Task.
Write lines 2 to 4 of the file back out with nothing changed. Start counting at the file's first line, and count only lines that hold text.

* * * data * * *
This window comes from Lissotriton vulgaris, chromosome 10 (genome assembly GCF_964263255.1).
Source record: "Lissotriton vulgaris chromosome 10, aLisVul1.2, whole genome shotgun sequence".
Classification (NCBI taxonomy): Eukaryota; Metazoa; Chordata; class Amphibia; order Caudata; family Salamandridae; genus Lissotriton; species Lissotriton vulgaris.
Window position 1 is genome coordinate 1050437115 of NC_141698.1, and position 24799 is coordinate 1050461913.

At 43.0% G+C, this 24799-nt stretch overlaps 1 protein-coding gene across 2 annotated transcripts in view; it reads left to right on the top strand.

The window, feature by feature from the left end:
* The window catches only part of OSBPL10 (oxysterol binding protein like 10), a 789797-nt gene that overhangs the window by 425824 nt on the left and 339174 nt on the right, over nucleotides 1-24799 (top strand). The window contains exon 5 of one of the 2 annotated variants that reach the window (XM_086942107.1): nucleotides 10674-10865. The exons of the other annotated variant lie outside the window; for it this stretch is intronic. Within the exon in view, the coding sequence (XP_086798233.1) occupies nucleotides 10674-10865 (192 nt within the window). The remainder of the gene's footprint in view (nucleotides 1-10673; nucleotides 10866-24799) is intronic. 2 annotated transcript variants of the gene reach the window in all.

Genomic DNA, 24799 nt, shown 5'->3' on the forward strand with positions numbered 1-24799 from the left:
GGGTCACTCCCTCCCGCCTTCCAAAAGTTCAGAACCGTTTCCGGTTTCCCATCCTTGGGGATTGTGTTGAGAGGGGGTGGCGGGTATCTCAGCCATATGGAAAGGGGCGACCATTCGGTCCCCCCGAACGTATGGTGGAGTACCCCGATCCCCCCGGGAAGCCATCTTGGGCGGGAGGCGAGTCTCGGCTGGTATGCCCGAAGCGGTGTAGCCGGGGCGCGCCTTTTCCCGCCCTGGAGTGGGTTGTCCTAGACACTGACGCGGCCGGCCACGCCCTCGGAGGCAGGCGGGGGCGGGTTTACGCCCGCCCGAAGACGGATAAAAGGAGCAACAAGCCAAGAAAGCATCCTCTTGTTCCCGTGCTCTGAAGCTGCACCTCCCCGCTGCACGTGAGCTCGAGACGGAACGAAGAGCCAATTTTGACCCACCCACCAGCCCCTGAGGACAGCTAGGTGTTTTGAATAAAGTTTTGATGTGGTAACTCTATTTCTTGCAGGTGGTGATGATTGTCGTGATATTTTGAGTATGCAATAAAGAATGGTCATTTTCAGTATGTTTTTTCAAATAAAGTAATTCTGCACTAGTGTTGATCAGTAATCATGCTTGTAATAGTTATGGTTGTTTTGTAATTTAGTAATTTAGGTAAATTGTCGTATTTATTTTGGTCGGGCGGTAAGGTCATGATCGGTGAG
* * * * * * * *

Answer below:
Source record: "Lissotriton vulgaris chromosome 10, aLisVul1.2, whole genome shotgun sequence".
Classification (NCBI taxonomy): Eukaryota; Metazoa; Chordata; class Amphibia; order Caudata; family Salamandridae; genus Lissotriton; species Lissotriton vulgaris.
Window position 1 is genome coordinate 1050437115 of NC_141698.1, and position 24799 is coordinate 1050461913.